At The Dyrt, we share camping tips from our community of campers and campgrounds. With so many campers staying home, we continue to share this info so you can plan future camping trips across the U.S.

Thanks to Leaf Watch, an informative guide from Georgia State Parks, Georgians can track the moment our leafy green forests transform into the cozy colors of fall.

If you’re anywhere in the South, or on Pinterest, you can’t escape the “It’s Fall Y’all” slogan. Fall is precious to us Southerners. Mostly because the summer heat tends to swallow up and reduce the crisp, leaf-crunching weather to just a few short weeks. “It’s Fall Y’all” becomes our pleading chant, imploring the temperatures to drop, because we want to wear sweaters without sweating.

In this spirit, Georgia State Parks created Leaf Watch, which allows Georgians to track the transitioning leaves so they don’t miss the prime fall season in the state parks. State park visitors document the leaf watch on social media with #galeafwatch. This way, Georgians know when their local state park’s forests and mountains have achieved peak fall colors, steeped in deep red, gold, and orange.

Leaf Watch Is Your Guide to Peak Fall Vibrance in Georgia State Parks

Checking Leaf Watch will help shutterbugs find the perfect time to take the camera out to their local state park for perfect, golden fall photos.





Whether you’re planning a special fall family photo, or shooting for Instagram fall vibes, Leaf Watch can tell you exactly when and where the leaves are turning. Remember to use #galeafwatch on your social media to share photos with other leaf watchers.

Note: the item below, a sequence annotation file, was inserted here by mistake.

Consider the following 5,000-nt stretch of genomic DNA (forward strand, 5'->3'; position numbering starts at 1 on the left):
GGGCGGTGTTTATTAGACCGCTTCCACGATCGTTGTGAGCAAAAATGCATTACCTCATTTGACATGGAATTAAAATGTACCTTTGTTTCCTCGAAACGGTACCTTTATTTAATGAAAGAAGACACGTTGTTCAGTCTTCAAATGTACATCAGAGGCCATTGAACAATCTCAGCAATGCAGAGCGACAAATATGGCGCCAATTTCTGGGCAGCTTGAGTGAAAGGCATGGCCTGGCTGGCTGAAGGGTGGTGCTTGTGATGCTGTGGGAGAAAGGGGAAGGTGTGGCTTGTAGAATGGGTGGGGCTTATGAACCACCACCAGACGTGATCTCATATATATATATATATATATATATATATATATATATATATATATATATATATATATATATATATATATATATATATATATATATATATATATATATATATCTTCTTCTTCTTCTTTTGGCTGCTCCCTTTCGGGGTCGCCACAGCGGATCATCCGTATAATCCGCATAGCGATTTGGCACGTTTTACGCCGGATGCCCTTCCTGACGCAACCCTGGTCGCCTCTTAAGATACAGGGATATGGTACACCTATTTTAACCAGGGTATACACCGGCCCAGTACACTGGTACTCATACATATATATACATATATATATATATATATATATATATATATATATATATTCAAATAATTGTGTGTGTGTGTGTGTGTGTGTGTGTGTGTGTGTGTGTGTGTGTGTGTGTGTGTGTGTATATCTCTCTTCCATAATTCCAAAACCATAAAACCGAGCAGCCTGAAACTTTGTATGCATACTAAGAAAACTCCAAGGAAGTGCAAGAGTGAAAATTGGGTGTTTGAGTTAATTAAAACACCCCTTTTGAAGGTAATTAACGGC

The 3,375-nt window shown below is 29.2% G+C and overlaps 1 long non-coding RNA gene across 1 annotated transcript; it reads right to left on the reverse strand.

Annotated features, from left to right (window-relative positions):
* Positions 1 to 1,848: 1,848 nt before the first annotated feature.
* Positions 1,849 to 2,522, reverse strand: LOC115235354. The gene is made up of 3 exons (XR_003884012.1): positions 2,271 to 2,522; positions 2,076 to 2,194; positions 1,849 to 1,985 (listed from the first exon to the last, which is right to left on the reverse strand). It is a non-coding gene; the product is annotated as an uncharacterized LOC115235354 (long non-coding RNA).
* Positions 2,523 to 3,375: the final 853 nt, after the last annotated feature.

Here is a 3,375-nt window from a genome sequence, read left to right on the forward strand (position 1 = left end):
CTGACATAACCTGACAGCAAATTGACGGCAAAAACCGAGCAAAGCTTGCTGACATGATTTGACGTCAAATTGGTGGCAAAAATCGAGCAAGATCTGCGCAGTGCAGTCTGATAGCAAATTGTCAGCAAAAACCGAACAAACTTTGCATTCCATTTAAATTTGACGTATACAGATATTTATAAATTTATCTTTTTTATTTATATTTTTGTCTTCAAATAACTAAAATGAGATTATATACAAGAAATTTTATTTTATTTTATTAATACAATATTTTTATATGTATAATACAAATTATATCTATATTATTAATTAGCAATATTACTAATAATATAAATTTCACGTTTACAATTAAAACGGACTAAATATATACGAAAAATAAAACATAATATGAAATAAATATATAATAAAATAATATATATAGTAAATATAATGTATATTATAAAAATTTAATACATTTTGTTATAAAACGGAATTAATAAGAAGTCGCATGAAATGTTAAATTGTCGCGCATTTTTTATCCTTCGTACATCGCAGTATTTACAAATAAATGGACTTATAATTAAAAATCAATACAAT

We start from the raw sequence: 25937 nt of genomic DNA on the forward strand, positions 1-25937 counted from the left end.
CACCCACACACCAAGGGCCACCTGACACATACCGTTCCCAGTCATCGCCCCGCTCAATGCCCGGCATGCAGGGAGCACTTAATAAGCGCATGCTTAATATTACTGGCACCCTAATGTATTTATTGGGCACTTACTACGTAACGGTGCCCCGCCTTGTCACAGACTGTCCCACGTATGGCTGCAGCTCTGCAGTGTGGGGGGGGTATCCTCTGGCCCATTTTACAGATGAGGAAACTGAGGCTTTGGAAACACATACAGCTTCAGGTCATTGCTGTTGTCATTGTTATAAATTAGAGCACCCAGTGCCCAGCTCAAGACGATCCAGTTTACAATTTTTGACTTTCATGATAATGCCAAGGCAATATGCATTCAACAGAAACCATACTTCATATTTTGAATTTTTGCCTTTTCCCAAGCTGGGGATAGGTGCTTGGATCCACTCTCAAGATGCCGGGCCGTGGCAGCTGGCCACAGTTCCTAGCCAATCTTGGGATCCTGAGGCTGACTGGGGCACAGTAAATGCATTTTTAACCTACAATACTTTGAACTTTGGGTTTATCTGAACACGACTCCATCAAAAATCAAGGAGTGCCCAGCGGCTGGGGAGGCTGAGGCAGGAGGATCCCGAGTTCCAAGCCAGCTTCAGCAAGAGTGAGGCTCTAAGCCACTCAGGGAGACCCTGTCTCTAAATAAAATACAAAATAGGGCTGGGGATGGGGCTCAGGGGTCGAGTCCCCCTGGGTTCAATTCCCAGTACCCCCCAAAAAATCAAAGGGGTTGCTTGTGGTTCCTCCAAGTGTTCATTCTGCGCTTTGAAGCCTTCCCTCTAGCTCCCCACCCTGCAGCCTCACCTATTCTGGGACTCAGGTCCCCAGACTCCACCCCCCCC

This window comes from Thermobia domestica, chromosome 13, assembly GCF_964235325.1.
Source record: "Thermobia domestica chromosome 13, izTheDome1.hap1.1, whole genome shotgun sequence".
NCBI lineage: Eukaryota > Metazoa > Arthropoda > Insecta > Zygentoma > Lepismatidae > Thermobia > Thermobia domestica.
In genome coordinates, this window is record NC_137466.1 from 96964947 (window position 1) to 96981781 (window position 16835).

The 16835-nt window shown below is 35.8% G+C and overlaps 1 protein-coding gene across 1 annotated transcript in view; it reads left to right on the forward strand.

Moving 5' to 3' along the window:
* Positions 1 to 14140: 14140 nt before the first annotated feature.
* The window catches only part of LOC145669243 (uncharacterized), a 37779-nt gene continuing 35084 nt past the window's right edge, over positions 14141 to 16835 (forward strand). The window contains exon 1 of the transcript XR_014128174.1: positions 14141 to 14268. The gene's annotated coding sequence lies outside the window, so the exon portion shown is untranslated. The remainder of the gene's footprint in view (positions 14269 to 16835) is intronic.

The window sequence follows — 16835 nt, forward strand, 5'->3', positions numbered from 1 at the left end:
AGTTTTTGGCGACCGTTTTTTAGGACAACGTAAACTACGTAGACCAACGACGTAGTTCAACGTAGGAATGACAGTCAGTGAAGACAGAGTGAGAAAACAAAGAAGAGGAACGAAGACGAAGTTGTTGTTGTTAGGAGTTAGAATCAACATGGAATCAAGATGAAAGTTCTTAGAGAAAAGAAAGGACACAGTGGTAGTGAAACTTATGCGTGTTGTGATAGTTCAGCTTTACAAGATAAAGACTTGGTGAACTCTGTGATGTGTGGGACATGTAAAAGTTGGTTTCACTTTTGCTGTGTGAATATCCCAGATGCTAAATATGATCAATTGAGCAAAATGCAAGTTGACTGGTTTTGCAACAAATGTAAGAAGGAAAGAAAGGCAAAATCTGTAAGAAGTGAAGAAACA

Georgia’s Life Cycle of A Leaf

fall leaves

From green to warm hues to ground cover, Georgia’s colorful leaves decorate the landscape in the fall.

For most of Georgia, crimson fall colors inch across the leaves starting in mid-October. So get moving. By the end of November, most of those glorious leaves will have fallen and become forest floor.

But leaf watchers will notice that higher mountain elevations in state parks will experience peak fall foliage earlier, around mid- to late-October. While the lower elevations have the best fall conditions around early November.

It appears that longer summer seasons are pushing the start of fall weather to later dates. The first trees that’ll give a glimpse of fall’s burnt orange are sourwoods, dogwoods, and poplars.

Best Autumn Camping in Georgia

two bikers on a path through autumn leaves

Leaf Tracker helps you know when fall abounds in Georgia State Parks. Image from The Georgia Department of Natural Resources.

Leaf Watch can also help plan your next camping trip for ultimate autumnal ambiance. The Dyrt found these parks, both popular and lesser known, that have stunning waterfalls, overlooks, and trails amidst fall foliage.